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Beta max: A Pre-Release Peek at discreet 3ds max 7
Posted Aug 2, 2004 Print Version     Page 1of 1
  

On August 2, in anticipation of SIGGRAPH 2004, discreet announced 3ds max 7, a full-step upgrade to the company's popular 3D modeling and animation tool whose visual effects talents were most recently showcased in the summer blockbuster The Day After Tomorrow. Foremost among the new features is the integration of the character motion toolset character studio into the core feature set of 3ds max. Formerly available only as a $995 add-on module for 3ds max, character studio adds a constraint-based non-linear animation mixer, scalable behavioral crowd simulation capabilities, and motion capture filtering and editing tools to 3ds max's native feature set.


"The character studio 4 that will be built into 3ds max 7 is the complete version previously available as the standalone product," says 3ds max product manager Dan Prochazka. "There will be no additional functionality that can be purchased outside 3ds max."

The new features target multiple segments of the 3D market, from game developers to filmmakers, broadcast post, and design visualization, with an overarching emphasis on speed and customizable workflow. Key new features of 3ds max 7 include Normal Mapping, a workflow accelerator for gaming applications; Edit Poly Modifier, which simplifies and accelerates the creation, modification, and animation of polygonal surfaces; TurboSmooth, a new smoothing algorithm designed to enhance performance of high-resolution models; and Skin Wrap Deformer, which improves character animation workflow with easy application of props and clothing to pre-skinned 3D models.

3ds max 7 will also feature Paint Selections, a new interactive method for building selections with a brush-based interface. Prochazka says the name is self-descriptive: "Paint Selections allows for the use of painting tools to select objects, vertices, etc. It is a new method by which people can use the familiar workflow of `painting' to make selections."

According to Prochazka, the changes will have little impact on the usability of 3ds max for users familiar with version 6; they'll simply have to learn how to use the added features. "The interface for 3ds max 7 will basically be the same as that for 3ds max 6," Prochazka says. "This also includes the SDK, which has sustained compatibility between the releases (meaning that plug-ins for 3ds max 6 will run in 3ds max 7 without recompile). There are obviously additions to the user interface," he continues, "but users familiar with 3ds max 6 will be able to jump straight into version 7 without hesitation."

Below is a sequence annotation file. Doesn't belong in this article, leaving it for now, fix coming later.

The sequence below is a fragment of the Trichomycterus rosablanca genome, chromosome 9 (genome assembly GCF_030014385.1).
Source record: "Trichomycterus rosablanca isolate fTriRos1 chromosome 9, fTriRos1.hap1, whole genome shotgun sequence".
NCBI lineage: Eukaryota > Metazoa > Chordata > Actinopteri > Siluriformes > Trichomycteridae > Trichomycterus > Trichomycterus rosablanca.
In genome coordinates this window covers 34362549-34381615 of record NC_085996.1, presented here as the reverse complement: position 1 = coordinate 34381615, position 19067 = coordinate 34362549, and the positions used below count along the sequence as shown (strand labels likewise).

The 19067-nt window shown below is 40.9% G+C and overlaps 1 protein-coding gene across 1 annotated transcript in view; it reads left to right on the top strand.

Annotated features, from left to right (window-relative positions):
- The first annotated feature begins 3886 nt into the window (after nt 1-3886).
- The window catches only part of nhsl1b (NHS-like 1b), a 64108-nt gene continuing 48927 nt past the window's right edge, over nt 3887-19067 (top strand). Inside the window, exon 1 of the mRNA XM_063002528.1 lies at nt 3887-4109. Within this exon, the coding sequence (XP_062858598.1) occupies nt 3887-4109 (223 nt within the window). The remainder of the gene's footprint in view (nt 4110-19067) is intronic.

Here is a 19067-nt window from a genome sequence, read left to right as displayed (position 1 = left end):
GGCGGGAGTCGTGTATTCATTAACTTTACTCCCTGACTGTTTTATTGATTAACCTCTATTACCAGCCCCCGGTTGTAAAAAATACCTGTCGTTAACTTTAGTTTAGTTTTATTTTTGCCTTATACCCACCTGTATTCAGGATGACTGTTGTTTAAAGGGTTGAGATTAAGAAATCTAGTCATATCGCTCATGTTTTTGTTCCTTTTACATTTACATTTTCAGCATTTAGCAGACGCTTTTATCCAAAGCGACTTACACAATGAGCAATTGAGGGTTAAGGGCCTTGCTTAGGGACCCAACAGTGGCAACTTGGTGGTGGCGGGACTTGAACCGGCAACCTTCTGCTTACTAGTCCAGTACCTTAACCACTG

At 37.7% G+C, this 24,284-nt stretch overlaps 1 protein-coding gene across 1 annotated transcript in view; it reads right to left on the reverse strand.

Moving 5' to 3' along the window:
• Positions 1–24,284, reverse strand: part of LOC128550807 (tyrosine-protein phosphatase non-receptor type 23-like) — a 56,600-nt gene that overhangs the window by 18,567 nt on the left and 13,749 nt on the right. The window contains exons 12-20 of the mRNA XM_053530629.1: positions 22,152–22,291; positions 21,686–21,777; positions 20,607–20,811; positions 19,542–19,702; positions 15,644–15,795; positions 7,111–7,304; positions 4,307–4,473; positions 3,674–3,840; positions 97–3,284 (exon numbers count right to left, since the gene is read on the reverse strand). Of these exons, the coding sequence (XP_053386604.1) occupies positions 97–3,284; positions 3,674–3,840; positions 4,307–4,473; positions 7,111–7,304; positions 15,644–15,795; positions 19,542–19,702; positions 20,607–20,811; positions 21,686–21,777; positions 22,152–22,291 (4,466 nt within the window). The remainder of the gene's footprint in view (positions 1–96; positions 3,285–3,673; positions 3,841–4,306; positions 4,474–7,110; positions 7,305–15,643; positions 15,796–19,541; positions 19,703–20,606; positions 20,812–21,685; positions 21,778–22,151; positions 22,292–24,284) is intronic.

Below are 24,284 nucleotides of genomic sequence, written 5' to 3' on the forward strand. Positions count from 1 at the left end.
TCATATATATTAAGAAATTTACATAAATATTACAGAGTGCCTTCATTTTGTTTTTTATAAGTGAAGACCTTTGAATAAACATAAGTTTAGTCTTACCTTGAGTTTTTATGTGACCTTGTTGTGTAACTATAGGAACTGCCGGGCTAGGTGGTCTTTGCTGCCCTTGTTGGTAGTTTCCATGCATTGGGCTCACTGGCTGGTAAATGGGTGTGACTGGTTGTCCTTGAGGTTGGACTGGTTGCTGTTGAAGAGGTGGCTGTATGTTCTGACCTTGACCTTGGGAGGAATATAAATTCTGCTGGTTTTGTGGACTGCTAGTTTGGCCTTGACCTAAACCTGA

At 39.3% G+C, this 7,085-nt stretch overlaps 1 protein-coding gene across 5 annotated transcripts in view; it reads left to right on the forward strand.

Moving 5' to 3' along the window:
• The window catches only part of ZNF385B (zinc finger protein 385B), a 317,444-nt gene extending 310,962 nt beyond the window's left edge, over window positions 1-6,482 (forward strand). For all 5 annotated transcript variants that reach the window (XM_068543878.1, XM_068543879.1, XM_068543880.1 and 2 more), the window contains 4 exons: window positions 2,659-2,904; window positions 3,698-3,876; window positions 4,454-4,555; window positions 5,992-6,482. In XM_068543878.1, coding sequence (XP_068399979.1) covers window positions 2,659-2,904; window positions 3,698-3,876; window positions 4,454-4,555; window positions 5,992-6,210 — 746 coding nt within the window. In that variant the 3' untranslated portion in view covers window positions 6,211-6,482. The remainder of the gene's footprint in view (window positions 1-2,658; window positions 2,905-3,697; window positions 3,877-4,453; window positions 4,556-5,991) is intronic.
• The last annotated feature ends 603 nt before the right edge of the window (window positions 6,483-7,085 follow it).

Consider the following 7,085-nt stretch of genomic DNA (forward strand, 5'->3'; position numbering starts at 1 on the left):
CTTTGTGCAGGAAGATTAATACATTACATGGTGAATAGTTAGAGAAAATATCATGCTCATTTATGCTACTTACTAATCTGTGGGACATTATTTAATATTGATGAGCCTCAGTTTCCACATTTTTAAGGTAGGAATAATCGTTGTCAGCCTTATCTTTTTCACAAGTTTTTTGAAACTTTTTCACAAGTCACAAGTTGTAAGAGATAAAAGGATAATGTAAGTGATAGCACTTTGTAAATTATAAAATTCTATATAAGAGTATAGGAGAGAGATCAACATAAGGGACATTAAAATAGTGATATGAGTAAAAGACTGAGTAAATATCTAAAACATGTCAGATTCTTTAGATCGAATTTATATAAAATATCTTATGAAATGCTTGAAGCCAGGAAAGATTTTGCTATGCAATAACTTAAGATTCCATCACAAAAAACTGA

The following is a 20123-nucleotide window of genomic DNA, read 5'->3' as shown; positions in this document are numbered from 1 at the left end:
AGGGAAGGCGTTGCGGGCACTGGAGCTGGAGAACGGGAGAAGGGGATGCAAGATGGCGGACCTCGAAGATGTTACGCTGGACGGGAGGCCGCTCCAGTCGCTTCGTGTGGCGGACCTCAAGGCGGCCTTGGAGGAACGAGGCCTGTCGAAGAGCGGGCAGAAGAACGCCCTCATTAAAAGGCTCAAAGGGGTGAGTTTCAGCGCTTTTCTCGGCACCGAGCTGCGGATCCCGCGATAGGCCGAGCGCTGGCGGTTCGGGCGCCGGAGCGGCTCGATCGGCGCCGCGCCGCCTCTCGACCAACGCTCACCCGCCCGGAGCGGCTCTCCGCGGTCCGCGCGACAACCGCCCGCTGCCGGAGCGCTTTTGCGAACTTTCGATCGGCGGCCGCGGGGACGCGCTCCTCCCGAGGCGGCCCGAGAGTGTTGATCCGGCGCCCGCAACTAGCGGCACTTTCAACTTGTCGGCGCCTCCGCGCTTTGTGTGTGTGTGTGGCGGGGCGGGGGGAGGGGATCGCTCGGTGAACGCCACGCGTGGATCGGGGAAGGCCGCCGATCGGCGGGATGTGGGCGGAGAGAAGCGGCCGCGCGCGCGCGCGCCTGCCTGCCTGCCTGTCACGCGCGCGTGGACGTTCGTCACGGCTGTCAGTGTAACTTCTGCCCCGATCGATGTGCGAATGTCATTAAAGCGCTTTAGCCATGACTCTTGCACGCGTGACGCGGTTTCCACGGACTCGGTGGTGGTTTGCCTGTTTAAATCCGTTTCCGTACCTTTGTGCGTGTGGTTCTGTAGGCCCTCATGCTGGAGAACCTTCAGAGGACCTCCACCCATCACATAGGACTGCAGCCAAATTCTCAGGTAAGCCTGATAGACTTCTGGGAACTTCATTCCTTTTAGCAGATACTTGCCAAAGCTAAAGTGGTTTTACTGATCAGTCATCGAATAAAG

Additional improvements to 3ds max's character animation arsenal include Skin Wrap and Skin Morph, and an updated Reaction Controller. A new implementation of Sub-Surface Scattering boasts a dedicated Skin shader designed to add credibility to human models. Version 7 also includes Parameter Collector, which Prochazka says "will allow animators to `collect' animation controls and sliders for multiple characters and rigs in one unified and centralized `box' for greater asset control and management."

3ds max 7 also takes several steps forward in scalability to large datasets. Built on a longtime R & D project known as "Project Quicksilver," these features include "smart" object culling for high-performance manipulation of large numbers of 3D objects.

Prochazka says discreet has also made changes to backburner, the utility that allows 3ds max users to distribute rendering over multiple systems on a network (system reqs for a render server are the same as for a full seat of the software). Enhancements include greater compatibility with mental ray, 3ds max's internal rendering engine.

3ds max 7 is currently scheduled to ship in fall 2004 with an MSRP of $3495. Registered users of 3ds max 6 can upgrade for $795; upgrade pricing for 3ds max 5 users is $1295.

A 30-day trial version is now available for download at http://www4.discreet.com/3dsmax/index7.php#.



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